Sometimes, it is through great signs of power that we perceive God’s presence and are reassured, but at other times, we need a tender and intimate touch. Elijah was utterly at the end of his resources, and which of us has not felt this way? Firstly, God had provided food, and sleep, so that the body was nourished – a lesson for all of us who stay busy when we perhaps ought to stop. Next, came this astonishing visitation by God, as he takes time to question the disgruntled prophet, and tease out exactly what is going on in his mind! Elijah was utterly discouraged, convinced that he alone was on God’s side, and that the task ahead was simply too much for him.

Do we fully realise just how intimately our God is concerned with our thoughts? This is such an encouragement to share all that is in our hearts, the sorrows and joys, discouragements as well as triumphs. Our own thoughts and emotions can easily become a storm, bewildering us, leaving us unable to see the best way to act or decision to take. Here we see the way that God quiets Elijah’s personal storm, and then, once he has the prophet’s attention, speaks clearly. He speaks truth into Elijah’s confused understanding of the situation, and gives instructions which indicate very plainly that God remains very much in control and there is every reason to keep on believing in and serving him. Far from everything depending on Elijah, God tells the weary man that he is one of over 7000 faithful servants, among them the young Elisha, who would become Elijah’s successor! God was on the job, and it did not depend on the ability or strength of one frail human being.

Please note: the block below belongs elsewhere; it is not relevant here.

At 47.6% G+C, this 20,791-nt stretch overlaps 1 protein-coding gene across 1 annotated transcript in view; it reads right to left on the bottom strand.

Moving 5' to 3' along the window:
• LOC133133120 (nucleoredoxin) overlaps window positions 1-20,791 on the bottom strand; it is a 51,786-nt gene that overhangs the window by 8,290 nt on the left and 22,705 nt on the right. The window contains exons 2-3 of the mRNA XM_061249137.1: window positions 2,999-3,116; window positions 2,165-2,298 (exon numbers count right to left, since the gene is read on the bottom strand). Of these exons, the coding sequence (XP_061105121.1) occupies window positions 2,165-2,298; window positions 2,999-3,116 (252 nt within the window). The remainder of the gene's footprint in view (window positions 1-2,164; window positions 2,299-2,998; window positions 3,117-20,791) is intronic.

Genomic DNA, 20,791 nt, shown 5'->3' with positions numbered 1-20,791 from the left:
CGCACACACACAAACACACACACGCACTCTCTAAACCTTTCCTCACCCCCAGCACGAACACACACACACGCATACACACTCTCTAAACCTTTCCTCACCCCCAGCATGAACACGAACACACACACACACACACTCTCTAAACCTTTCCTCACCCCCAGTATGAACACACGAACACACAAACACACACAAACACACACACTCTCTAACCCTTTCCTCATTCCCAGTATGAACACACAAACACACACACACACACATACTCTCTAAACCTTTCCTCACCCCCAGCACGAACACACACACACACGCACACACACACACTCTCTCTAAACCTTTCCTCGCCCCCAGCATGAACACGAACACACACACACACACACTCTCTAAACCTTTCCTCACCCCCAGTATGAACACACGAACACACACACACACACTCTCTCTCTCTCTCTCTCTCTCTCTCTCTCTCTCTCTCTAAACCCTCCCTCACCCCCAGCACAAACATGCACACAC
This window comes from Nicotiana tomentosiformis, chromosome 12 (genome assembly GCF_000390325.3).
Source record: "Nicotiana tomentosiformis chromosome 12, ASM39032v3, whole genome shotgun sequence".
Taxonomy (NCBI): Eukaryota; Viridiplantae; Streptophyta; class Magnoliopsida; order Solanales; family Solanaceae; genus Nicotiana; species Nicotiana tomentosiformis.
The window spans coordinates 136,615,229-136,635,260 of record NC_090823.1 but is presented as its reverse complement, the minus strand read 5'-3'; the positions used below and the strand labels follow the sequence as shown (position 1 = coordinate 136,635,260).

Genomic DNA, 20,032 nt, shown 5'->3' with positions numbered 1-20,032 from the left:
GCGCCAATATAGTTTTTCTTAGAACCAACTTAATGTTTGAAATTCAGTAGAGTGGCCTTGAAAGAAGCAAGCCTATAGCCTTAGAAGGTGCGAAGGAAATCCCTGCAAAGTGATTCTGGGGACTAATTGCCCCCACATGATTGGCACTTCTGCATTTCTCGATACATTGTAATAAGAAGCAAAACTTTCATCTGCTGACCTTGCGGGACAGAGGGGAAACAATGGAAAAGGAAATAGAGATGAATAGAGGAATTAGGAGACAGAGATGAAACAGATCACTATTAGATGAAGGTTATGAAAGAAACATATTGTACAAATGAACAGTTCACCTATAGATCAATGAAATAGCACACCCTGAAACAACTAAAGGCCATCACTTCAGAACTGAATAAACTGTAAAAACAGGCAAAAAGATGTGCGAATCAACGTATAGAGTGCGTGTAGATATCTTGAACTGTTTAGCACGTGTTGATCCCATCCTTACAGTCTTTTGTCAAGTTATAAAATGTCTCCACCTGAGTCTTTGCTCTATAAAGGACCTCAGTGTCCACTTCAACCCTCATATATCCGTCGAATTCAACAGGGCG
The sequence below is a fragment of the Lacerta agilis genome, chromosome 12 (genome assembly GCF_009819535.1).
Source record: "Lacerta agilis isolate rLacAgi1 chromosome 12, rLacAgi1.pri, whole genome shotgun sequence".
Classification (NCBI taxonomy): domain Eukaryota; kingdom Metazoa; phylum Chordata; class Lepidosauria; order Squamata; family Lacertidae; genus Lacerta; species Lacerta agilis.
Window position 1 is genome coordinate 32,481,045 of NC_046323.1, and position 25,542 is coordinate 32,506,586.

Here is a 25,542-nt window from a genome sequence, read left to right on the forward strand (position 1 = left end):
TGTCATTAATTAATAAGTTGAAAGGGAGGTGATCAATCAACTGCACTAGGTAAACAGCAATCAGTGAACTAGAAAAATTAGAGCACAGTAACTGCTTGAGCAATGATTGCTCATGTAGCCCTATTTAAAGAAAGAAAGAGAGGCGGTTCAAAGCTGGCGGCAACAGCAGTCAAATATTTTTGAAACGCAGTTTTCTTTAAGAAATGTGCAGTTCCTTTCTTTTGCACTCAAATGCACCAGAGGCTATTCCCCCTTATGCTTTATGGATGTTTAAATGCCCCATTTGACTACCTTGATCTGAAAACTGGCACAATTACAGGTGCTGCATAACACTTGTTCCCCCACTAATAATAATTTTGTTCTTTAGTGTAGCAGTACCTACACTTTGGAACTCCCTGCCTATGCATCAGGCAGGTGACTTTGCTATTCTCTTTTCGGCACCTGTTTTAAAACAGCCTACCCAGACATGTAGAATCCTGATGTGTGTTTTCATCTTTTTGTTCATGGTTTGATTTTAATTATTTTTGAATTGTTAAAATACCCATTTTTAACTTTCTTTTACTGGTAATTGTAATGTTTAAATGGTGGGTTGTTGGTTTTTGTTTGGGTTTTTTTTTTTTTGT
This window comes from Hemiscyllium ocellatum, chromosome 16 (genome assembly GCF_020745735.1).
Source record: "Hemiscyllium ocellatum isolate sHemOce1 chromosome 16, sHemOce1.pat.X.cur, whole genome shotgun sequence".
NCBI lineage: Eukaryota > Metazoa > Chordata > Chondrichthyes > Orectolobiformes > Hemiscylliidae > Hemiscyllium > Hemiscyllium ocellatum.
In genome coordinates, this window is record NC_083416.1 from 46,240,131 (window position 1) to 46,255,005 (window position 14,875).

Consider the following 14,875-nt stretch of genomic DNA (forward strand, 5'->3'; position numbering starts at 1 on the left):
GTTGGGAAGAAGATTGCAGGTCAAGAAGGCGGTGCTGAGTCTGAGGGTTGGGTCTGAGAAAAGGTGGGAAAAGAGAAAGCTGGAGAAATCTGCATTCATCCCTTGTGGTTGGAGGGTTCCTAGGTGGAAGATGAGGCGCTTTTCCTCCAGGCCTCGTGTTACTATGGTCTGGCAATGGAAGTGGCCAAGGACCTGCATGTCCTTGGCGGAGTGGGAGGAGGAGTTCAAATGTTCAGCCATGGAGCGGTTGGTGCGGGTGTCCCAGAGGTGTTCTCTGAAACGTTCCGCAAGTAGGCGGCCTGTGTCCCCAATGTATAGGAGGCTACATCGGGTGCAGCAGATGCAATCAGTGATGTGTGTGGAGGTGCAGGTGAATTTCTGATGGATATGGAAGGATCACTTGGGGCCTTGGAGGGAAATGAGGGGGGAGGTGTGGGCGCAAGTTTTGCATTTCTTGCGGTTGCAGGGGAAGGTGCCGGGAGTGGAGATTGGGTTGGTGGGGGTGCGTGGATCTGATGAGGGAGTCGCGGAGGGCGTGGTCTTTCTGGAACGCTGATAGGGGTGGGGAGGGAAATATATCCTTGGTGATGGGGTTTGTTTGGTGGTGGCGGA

What a wonderful God we have, what a relief to know that we matter to him so much, and that his care is so personal. May we learn to recognise his voice more and more clearly as we listen for it and bring our storms to his calming presence! There, we find that we are not alone, and are reminded that it is not our strength which matters, but that of the almighty God whom we serve. All praise to Him!

‘X’ marks the spot

P1000328  Where do I find the source of the strength I need to face each day? Where do I find the joy in serving, and the refreshment to my spirit for each new task? Sometimes, our lives can seem so small, so full of trivialities, and we wonder if anything we do is worthwhile?

Last night, I was privileged to attend a meal and celebration marking the retirement from full-time employment in Scripture Union Scotland of a woman whom God has used mightily to advance His kingdom in our land. She has served SU for 33 years, involved in residential events, missions, development of new ministries, strategies for change and nurturing of countless leaders and young people along the way.

It was humbling to see the number and variety of people who assembled to pay tribute and express their love and appreciation to her. But it was glorious too, because ultimately, we were thanking God for all the ways He has gifted, sustained, led and enabled her in His work.

We are not all called to such high profile ministries, but we can be confident that this same God is our sustaining power, and take comfort from these words which were written to the Thessalonians:

So we keep on praying for you, asking our God to enable you to live a life worthy of his call. May he give you the power to accomplish all the good things your faith prompts you to do. Then the name of our Lord Jesus will be honoured because of the way you live, and you will be honoured along with him. This is all made possible because of the grace of our God and Lord, Jesus Christ.”  (2 Thessalonians 1v 11&12)

What a privilege is ours, to be the means of bringing honour to the Lord who loves and saves us. It is not our strength or cleverness which achieves this by itself, but rather the power of God working through us. Our gifts and abilities are used most tellingly in His service when we surrender them to His direction, and engage in the “good works” to which our faith leads us.